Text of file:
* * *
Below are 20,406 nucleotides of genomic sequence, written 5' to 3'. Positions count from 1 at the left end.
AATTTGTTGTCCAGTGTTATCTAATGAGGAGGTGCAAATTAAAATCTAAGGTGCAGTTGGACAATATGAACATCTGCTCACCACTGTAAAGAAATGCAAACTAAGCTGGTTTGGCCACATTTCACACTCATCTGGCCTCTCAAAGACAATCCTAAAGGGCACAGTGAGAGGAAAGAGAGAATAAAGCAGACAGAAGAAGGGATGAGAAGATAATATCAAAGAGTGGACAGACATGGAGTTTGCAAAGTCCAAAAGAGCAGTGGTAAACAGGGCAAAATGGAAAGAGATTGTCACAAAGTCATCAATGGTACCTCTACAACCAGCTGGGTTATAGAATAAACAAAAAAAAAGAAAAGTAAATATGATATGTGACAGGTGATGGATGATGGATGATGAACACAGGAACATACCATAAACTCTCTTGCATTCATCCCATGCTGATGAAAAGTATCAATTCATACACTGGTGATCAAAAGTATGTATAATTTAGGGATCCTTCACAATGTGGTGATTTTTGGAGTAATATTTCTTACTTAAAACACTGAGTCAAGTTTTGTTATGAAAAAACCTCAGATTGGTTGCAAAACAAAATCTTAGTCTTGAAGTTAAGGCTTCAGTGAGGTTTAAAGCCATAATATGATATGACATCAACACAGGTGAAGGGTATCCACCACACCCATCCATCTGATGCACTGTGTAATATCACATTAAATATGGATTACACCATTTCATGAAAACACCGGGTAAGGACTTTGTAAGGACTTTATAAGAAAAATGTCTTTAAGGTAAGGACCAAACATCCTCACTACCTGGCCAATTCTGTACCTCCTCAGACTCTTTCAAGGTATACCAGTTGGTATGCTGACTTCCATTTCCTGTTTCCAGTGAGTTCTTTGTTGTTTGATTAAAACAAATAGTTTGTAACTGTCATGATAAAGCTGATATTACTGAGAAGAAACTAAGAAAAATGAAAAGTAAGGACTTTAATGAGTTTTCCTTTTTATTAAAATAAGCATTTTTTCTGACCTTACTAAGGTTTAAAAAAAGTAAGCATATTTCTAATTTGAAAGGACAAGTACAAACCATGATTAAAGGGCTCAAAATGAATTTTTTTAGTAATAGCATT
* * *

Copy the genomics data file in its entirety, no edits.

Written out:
Below are 20,406 nucleotides of genomic sequence, written 5' to 3'. Positions count from 1 at the left end.
AATTTGTTGTCCAGTGTTATCTAATGAGGAGGTGCAAATTAAAATCTAAGGTGCAGTTGGACAATATGAACATCTGCTCACCACTGTAAAGAAATGCAAACTAAGCTGGTTTGGCCACATTTCACACTCATCTGGCCTCTCAAAGACAATCCTAAAGGGCACAGTGAGAGGAAAGAGAGAATAAAGCAGACAGAAGAAGGGATGAGAAGATAATATCAAAGAGTGGACAGACATGGAGTTTGCAAAGTCCAAAAGAGCAGTGGTAAACAGGGCAAAATGGAAAGAGATTGTCACAAAGTCATCAATGGTACCTCTACAACCAGCTGGGTTATAGAATAAACAAAAAAAAAGAAAAGTAAATATGATATGTGACAGGTGATGGATGATGGATGATGAACACAGGAACATACCATAAACTCTCTTGCATTCATCCCATGCTGATGAAAAGTATCAATTCATACACTGGTGATCAAAAGTATGTATAATTTAGGGATCCTTCACAATGTGGTGATTTTTGGAGTAATATTTCTTACTTAAAACACTGAGTCAAGTTTTGTTATGAAAAAACCTCAGATTGGTTGCAAAACAAAATCTTAGTCTTGAAGTTAAGGCTTCAGTGAGGTTTAAAGCCATAATATGATATGACATCAACACAGGTGAAGGGTATCCACCACACCCATCCATCTGATGCACTGTGTAATATCACATTAAATATGGATTACACCATTTCATGAAAACACCGGGTAAGGACTTTGTAAGGACTTTATAAGAAAAATGTCTTTAAGGTAAGGACCAAACATCCTCACTACCTGGCCAATTCTGTACCTCCTCAGACTCTTTCAAGGTATACCAGTTGGTATGCTGACTTCCATTTCCTGTTTCCAGTGAGTTCTTTGTTGTTTGATTAAAACAAATAGTTTGTAACTGTCATGATAAAGCTGATATTACTGAGAAGAAACTAAGAAAAATGAAAAGTAAGGACTTTAATGAGTTTTCCTTTTTATTAAAATAAGCATTTTTTCTGACCTTACTAAGGTTTAAAAAAAGTAAGCATATTTCTAATTTGAAAGGACAAGTACAAACCATGATTAAAGGGCTCAAAATGAATTTTTTTAGTAATAGCATT